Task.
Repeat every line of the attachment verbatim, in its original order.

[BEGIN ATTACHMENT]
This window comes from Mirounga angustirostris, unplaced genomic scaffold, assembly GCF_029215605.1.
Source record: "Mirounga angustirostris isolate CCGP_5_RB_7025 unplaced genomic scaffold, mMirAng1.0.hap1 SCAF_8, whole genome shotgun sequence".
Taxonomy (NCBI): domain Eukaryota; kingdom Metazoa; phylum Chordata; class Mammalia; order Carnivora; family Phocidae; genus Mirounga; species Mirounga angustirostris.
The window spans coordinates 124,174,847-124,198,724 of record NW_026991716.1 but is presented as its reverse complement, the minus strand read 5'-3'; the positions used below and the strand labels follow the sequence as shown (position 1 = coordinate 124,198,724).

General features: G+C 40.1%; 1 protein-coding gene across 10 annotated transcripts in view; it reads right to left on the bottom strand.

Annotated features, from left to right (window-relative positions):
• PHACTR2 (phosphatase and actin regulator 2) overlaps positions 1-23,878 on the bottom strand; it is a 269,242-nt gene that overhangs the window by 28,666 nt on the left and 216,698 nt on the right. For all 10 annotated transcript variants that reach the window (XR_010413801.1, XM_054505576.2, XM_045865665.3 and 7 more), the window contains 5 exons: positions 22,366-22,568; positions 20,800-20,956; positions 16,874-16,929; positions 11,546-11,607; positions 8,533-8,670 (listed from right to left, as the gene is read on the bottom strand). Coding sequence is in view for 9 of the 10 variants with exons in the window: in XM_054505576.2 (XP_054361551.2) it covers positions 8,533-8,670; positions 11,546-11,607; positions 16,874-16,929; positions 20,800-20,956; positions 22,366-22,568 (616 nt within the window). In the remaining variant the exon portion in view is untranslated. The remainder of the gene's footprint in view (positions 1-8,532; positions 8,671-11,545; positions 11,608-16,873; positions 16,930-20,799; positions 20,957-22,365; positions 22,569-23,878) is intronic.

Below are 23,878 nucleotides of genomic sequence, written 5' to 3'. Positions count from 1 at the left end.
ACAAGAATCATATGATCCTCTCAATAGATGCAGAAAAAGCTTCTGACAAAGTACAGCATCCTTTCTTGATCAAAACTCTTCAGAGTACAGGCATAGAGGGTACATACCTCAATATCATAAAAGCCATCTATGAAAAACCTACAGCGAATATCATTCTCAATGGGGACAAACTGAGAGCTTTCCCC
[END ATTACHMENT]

This window comes from Mirounga angustirostris, unplaced genomic scaffold, assembly GCF_029215605.1.
Source record: "Mirounga angustirostris isolate CCGP_5_RB_7025 unplaced genomic scaffold, mMirAng1.0.hap1 SCAF_8, whole genome shotgun sequence".
Taxonomy (NCBI): domain Eukaryota; kingdom Metazoa; phylum Chordata; class Mammalia; order Carnivora; family Phocidae; genus Mirounga; species Mirounga angustirostris.
The window spans coordinates 124,174,847-124,198,724 of record NW_026991716.1 but is presented as its reverse complement, the minus strand read 5'-3'; the positions used below and the strand labels follow the sequence as shown (position 1 = coordinate 124,198,724).

General features: G+C 40.1%; 1 protein-coding gene across 10 annotated transcripts in view; it reads right to left on the bottom strand.

Annotated features, from left to right (window-relative positions):
• PHACTR2 (phosphatase and actin regulator 2) overlaps positions 1-23,878 on the bottom strand; it is a 269,242-nt gene that overhangs the window by 28,666 nt on the left and 216,698 nt on the right. For all 10 annotated transcript variants that reach the window (XR_010413801.1, XM_054505576.2, XM_045865665.3 and 7 more), the window contains 5 exons: positions 22,366-22,568; positions 20,800-20,956; positions 16,874-16,929; positions 11,546-11,607; positions 8,533-8,670 (listed from right to left, as the gene is read on the bottom strand). Coding sequence is in view for 9 of the 10 variants with exons in the window: in XM_054505576.2 (XP_054361551.2) it covers positions 8,533-8,670; positions 11,546-11,607; positions 16,874-16,929; positions 20,800-20,956; positions 22,366-22,568 (616 nt within the window). In the remaining variant the exon portion in view is untranslated. The remainder of the gene's footprint in view (positions 1-8,532; positions 8,671-11,545; positions 11,608-16,873; positions 16,930-20,799; positions 20,957-22,365; positions 22,569-23,878) is intronic.

Below are 23,878 nucleotides of genomic sequence, written 5' to 3'. Positions count from 1 at the left end.
ACAAGAATCATATGATCCTCTCAATAGATGCAGAAAAAGCTTCTGACAAAGTACAGCATCCTTTCTTGATCAAAACTCTTCAGAGTACAGGCATAGAGGGTACATACCTCAATATCATAAAAGCCATCTATGAAAAACCTACAGCGAATATCATTCTCAATGGGGACAAACTGAGAGCTTTCCCC